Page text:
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Do Antidepressant Medications Cause Obesity?

By Kent Sasse November 16, 2021 Health and Fitness

It’s a terrible cycle – depression can lead to inactivity, loss of motivation, unhealthy eating habits, and weight gain, all of which can perpetuate feelings of depression. And while there is no doubt that pharmaceutical treatments for depression can be extremely helpful in lifting the mood of a depressed individual, it’s very discouraging news that at least some of the drugs have an unwelcome side effect of causing obesity.

Clinical Studies

In a study from King’s College in the United Kingdom, authors Gafoor, Booth, and Gulliford studied how antidepressant use contributed to gaining more than 5% body weight over a 10-year period.

The study from the British Medical Journal compiled a large amount of information over a 10-year period, tracking the data on weight gain and individual antidepressant medication use.

The initial sample for analysis was 294,719 participants drawn from the UK Clinical Practice Research Datalink with general practices from November 1, 2004, to October 2014. The findings are not encouraging. The chances of gaining significant weight rose more than 30% when antidepressant medications were used.

Other studies in the last year have examined the classes of medications to determine which may be the worst offenders in causing or exacerbating obesity.

Based upon an analysis by Gafoor and other recent publications, the most common and established antidepressant medications — including Paxil and Prozac — were less associated with weight gain than some of the new or more widely prescribed medications. Remeron (mirtazapine) was the most associated with weight gain, followed by Celexa and Lexapro (citalopram).

The Good News

It is not all bad news, however. Anti-depressant medication can often be switched to a variety that is less likely to cause obesity, and treatment programs that utilize exercise and counseling may offer treatment success.

Additionally, the treatment solutions for obesity have never been better. Metabolic surgery has become one of the most effective, simplest, and safest procedures in the United States, typically consisting of a 45-minute, minimally-invasive procedure requiring four small Band-Aids.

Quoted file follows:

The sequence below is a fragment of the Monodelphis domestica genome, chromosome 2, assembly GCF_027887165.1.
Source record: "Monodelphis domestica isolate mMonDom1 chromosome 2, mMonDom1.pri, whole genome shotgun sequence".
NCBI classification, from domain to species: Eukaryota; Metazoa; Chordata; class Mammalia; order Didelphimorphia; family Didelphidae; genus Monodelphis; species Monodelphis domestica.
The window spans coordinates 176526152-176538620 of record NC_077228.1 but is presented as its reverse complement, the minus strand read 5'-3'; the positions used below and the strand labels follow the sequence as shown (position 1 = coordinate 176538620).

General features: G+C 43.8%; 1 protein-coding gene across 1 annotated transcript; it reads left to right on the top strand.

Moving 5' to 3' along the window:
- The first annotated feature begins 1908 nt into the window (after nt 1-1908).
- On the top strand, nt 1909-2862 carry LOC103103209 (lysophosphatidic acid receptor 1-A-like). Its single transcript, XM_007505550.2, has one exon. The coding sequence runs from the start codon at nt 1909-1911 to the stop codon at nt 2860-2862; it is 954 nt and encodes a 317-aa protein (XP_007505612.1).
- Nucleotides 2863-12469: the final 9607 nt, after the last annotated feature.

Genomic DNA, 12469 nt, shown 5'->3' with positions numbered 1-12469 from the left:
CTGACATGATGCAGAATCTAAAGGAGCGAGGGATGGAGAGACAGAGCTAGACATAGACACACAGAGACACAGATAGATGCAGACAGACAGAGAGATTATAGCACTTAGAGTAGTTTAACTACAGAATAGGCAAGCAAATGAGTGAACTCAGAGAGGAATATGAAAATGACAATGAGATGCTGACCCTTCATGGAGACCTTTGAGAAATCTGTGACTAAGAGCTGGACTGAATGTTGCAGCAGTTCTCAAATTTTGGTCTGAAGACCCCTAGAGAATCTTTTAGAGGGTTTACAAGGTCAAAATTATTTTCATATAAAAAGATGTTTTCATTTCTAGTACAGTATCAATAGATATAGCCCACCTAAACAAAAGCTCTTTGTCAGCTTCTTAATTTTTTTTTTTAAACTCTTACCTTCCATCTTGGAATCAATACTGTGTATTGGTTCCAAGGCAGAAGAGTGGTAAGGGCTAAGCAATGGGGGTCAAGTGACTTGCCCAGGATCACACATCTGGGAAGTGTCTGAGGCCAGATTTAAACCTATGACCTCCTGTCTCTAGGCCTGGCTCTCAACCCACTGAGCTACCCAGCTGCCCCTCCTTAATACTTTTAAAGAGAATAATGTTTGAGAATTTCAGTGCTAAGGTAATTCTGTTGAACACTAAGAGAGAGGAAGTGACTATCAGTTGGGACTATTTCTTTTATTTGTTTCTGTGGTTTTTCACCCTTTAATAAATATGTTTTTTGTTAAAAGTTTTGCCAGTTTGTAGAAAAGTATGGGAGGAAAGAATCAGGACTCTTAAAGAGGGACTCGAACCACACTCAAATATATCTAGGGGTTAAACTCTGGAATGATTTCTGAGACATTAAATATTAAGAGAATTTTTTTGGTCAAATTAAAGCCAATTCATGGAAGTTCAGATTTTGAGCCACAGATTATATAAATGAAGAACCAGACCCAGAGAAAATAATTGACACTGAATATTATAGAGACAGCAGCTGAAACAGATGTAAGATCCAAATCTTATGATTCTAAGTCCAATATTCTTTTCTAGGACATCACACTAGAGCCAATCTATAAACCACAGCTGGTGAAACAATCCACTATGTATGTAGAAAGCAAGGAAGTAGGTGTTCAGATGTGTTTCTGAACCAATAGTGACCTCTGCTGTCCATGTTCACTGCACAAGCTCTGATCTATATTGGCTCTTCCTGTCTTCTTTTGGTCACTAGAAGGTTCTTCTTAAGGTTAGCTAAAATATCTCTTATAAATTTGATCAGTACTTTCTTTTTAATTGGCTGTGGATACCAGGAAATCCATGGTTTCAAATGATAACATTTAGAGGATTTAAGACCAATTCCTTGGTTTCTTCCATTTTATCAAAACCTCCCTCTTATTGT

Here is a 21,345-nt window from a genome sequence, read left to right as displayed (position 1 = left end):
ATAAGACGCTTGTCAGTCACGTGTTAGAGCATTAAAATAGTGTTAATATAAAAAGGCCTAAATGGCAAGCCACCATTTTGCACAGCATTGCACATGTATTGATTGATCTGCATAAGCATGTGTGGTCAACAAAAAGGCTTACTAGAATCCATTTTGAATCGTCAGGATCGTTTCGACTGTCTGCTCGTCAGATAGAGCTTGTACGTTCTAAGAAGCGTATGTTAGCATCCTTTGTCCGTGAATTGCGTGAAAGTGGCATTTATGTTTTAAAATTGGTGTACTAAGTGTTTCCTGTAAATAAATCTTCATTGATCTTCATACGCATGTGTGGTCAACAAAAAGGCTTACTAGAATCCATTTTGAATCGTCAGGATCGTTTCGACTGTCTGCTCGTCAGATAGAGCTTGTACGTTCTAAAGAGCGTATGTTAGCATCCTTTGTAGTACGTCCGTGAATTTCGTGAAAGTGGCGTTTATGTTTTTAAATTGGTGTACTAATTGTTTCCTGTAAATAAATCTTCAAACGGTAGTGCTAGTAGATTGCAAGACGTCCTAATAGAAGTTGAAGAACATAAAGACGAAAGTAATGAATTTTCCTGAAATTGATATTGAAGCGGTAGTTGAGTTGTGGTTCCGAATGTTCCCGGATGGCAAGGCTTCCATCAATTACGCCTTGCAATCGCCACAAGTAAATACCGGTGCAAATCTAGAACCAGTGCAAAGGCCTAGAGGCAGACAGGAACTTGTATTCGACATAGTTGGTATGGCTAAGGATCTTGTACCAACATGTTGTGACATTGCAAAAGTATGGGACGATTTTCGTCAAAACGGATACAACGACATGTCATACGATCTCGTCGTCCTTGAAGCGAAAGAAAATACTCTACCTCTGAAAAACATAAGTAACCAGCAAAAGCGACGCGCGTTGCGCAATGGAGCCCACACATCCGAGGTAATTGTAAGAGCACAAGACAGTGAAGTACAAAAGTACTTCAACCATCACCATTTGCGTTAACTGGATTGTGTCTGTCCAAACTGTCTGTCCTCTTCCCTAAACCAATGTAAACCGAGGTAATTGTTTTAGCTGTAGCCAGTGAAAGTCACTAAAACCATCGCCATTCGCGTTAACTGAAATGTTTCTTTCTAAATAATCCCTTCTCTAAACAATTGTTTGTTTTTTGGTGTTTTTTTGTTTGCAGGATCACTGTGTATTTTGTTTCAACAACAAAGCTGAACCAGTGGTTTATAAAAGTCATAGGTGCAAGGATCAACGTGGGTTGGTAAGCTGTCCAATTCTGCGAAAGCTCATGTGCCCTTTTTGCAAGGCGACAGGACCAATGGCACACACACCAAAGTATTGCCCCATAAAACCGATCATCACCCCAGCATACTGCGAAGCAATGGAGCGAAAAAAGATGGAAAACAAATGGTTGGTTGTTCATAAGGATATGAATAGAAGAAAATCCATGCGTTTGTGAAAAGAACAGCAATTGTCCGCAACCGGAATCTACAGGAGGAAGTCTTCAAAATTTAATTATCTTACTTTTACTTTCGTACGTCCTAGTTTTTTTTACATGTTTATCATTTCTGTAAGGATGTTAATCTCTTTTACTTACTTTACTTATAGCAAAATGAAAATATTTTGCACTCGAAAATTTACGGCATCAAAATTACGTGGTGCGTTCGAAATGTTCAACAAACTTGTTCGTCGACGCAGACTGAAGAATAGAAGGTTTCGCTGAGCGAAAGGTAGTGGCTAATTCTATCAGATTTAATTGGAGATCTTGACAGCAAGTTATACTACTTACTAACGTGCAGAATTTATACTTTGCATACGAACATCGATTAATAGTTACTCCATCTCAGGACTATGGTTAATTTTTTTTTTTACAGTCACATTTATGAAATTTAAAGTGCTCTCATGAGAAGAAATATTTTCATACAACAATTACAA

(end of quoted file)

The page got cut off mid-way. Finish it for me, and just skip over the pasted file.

In the United States last year, the procedure was safer than an appendectomy or a cesarean section. And the results of diabetes reversal and obesity resolution are both long lasting and life changing.

Additionally, the FDA has approved new medications which may help in the obesity battle. Although the latest medications require daily or weekly injections and are awfully expensive, in the future we think newer medication treatments may become more helpful.

Eventually, better prevention strategies will emerge once we have identified more of the environmental influences leading to the obesity epidemic. Genomic changes and antibiotic misuse in the food supply and the ubiquitous use of obesogenic pharmaceuticals all play a role.

Making thoughtful, wiser choices about anti-depressant medication use is a start at preventing or avoiding the exacerbation of obesity. Successfully treating obesity through structured programs, medication and surgery often results in a lifting of depression and a virtuous cycle of increased motivation and increased energy and activity, which all help sustain long-term weight loss.

Do you use antidepressants? How long have you been on them? What symptoms do they treat in your case? Have you found you gain weight the more you use them? Have you consulted your doctor about this?

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The Author

Dr. Kent Sasse, an Alpha Omega Alpha top medical school graduate of UCSF, earned fellowship at the prestigious Lahey Clinic in Boston and published research on pelvic floor therapy and metabolic surgery. He founded and directs The Continence Center and the nationally accredited Metabolic and Bariatric Surgery program in Reno, Nevada. His most recent book is Outpatient Weight-Loss Surgery.

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